Jennifer Hill: My vision was to have a multi-genre multimedia fest because I wanted to make sure all of my friends who are talented women could participate. We are the first festival in Connecticut to incorporate on stage painting, burlesque, dance, theatre, DJ, art gallery, and vendor village all under one roof. We can proudly say we started the movement of these multimedia events for our state and were the blueprint for so many after us.
The other issue with being a woman in the arts is that half the time you’re so underrepresented that you are all over different parts of the state performing which means you cannot support each other by going to watch each other because you’re playing somewhere an hour from them.
Rockmommy: How has the event grown over the years?
Jennifer Hill: When we started [with our first event] in 2008 we had a small club and small attendance. By 2018 we were filling theaters with 500 in attendance. The cool thing is as the event grew so did the recognition of women musicians in the community. You can actually see by looking at the Connecticut music awards how Swan Day Connecticut impacted the Connecticut music scene because almost every woman nominated or who won was a Swan (someone who had been promoted through the event and/or discovered there) before their win. We have been featured in articles all over up and down the East Coast.
Rockmommy: What impact did Covid have in 2020, and how is this year’s event similar or different?
Jennifer Hill: Covid threw us into a loop as we were just about to put on our event that March. So I scrambled and got the acts from that show to do online streaming from their homes. We broke up the acts into two a week and did SWAN mini concerts each Friday for two months.
This year we decided we will try to go back to being in person. We will also be streaming it live because unfortunately there are still restrictions on how many people can come into the building and this is one of the smallest capacities we’ve had. So that will be interesting to deal with but we will make it happen. We always do!
Rockmommy: What are you most excited about for the 2022 event — and 2022 in general?
Jennifer Hill: First of all I’m very excited that I’m sharing a stage with June Millington (of the early ’70s band Fanny). She is a legend in music and if you don’t know about her it’s not because she wasn’t working her butt off it’s because it was the wrong time for women. She was recently inducted into the New England Music Hall of Fame.
I was introduced to her by my mother swan Martha Richards because she thought that we had a lot in common and wanted to connect us. I teach music to 20 girls a week at my house and I am a musician singer songwriter full time and June has two schools for women in the arts: Institute for the Musical Arts [IMA] in Goshen, Massachusetts, and IMA West in California — and she’s a singer/songwriter full time.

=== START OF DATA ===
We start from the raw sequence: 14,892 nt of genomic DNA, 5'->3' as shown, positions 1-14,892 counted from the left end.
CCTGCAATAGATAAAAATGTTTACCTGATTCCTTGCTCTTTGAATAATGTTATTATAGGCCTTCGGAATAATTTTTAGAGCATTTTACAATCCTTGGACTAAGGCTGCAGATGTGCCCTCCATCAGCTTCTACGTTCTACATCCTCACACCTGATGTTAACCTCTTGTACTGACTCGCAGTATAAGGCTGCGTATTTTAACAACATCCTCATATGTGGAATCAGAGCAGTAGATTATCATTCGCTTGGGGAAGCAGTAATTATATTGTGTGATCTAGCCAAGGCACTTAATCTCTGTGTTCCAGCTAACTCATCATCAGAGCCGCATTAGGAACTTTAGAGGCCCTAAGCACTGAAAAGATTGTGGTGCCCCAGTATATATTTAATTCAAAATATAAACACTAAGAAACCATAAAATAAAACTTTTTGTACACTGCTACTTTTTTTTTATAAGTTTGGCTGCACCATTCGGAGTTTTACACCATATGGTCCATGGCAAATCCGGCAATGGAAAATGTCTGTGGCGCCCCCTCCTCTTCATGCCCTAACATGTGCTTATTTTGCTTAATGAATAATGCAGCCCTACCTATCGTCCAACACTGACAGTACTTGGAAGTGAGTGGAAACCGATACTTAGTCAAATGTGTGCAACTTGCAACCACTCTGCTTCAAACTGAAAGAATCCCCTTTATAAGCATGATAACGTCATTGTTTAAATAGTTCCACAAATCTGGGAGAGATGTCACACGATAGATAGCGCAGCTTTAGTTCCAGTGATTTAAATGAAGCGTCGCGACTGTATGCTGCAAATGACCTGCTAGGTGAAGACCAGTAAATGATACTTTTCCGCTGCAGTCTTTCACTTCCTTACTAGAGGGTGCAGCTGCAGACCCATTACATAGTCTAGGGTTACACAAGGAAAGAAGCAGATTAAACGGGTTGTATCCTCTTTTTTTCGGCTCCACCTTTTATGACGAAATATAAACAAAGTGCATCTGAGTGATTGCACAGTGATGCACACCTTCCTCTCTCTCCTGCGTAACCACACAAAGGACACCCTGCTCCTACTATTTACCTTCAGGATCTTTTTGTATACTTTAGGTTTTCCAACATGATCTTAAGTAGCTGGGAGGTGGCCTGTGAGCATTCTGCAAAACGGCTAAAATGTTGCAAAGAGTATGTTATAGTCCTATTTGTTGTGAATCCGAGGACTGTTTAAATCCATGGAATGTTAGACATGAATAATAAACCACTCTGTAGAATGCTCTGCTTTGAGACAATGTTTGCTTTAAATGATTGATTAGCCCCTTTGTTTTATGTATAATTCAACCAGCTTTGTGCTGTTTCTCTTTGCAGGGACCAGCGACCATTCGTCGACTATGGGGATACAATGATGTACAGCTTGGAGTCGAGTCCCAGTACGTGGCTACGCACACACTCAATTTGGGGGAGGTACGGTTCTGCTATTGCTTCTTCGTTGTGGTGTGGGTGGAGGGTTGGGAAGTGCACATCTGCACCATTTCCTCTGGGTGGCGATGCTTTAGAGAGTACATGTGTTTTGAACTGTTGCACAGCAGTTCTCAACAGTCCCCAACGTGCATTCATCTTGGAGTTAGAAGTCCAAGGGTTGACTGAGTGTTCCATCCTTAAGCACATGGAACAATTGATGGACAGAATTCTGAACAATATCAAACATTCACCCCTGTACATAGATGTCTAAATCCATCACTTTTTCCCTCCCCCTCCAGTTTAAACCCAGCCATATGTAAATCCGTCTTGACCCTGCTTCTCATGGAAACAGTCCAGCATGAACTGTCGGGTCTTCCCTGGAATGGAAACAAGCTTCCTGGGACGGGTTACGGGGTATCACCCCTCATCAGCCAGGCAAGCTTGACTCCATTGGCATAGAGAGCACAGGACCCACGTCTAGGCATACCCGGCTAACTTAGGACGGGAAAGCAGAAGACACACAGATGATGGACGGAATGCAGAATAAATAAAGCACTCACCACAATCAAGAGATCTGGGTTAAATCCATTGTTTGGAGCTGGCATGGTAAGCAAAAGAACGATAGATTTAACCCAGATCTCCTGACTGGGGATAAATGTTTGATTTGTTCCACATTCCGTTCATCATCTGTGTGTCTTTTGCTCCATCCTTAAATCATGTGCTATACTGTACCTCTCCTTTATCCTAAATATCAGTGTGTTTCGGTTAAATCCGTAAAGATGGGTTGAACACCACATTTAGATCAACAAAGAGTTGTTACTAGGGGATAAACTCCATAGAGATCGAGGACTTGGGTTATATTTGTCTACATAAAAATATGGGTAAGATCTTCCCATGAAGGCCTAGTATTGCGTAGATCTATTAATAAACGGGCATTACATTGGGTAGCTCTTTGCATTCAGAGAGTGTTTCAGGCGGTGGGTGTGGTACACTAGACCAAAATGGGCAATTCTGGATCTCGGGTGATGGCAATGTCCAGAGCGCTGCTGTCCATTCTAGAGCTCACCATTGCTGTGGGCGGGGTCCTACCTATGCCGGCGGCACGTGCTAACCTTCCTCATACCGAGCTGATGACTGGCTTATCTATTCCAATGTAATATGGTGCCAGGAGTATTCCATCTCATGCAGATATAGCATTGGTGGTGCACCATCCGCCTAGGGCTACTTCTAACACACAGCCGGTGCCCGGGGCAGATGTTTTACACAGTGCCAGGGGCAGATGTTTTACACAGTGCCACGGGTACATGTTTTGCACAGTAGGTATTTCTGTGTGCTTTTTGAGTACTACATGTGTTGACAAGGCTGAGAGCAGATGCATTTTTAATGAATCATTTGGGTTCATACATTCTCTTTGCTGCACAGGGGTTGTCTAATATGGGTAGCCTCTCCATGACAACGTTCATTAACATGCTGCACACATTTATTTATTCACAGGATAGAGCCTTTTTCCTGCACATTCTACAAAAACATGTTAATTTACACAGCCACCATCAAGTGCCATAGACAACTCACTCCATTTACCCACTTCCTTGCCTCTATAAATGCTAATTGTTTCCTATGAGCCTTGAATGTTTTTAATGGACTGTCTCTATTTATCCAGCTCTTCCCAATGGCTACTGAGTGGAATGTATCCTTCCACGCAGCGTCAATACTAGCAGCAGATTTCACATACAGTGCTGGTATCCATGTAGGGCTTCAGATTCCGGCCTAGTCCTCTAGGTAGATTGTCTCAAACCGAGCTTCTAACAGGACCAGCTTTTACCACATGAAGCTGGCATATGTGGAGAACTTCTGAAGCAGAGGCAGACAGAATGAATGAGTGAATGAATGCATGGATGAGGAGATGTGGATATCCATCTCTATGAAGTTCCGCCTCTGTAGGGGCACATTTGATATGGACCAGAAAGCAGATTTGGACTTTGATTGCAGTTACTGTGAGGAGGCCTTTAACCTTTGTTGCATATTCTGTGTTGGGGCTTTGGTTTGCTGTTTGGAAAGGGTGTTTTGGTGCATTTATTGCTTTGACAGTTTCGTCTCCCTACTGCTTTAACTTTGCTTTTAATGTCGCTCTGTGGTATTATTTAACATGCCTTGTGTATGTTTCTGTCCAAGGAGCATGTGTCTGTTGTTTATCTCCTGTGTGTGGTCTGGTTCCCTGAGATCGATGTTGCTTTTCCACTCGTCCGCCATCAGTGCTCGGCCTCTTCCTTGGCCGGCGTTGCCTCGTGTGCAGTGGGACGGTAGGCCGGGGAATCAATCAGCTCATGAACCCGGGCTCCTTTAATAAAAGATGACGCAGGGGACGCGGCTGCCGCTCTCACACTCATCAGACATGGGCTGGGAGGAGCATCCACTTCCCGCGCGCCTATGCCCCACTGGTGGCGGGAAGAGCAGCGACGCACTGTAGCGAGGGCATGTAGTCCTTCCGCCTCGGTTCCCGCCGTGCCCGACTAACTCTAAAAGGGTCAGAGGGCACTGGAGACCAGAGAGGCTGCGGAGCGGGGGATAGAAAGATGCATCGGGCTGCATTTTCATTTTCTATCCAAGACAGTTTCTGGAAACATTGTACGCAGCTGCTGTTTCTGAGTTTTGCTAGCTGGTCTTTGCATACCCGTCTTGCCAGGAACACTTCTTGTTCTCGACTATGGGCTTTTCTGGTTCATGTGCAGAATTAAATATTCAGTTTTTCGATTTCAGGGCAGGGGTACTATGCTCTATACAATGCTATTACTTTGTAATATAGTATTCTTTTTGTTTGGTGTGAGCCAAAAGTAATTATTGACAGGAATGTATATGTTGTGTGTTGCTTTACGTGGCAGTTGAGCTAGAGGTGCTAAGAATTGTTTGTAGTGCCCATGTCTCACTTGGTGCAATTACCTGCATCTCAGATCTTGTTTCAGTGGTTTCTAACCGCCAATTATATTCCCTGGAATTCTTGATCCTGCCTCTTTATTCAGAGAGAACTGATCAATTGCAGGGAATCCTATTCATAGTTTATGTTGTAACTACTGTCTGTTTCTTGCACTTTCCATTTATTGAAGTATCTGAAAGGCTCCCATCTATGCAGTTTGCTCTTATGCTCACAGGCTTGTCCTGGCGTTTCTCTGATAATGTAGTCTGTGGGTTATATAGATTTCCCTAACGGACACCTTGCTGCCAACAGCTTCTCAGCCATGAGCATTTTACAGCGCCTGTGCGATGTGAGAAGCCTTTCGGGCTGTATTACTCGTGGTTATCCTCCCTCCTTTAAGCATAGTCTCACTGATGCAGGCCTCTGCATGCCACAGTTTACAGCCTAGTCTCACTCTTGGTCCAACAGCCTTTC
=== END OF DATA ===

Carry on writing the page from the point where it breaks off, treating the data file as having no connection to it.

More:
She is what I aspire to be and what I try to do on a small scale. Every year I teach my students about recording and they get to do one song with me. June teaches girls about recording all the way from the beginning drumbeat through the engineering process with a very impressive barn that holds a breathtaking studio that has the best smelling control room I’ve been in. She is the next level. Meeting her has been one of the greatest gifts of this mission. I am truly thankful that Martha thought to connect us.
I am also super excited to hear new swan Calendula live and to see the artwork of Ukrainian artist Oksana Tanasiv. I saw Oksana on the news talking about Ukraine and how her family and friends were there amidst this war. I really wanted to be able to help in some way and I wrote to her to see if she would like to be featured this year in Swan Day. She accepted and I decided that unlike most years where we cover the walls with 20 to 40 artists work we would just dedicate the entire space to her work. Everything she sells goes to the people in Ukraine.
Rockmommy: Do you see the SWAN Day event expanding, perhaps moving to larger venue or a multi-event format, in the future?
Jennifer Hill: I actually see this event becoming smaller and more intimate. I’ve been doing two different stages and over 18 bands in one night for so long that I’m a bit burnt out of doing something so big by myself. After 15 years I need to take care of my career. I have a new album coming out that I’ve been working on for a year with Vic Steffens at Horizon Studios in New Haven and along with that comes a music video and promotions so I will be putting all my focus on that for the next coming year.
Marisa Torrieri Bloom is the editor and founder of Rockmommy.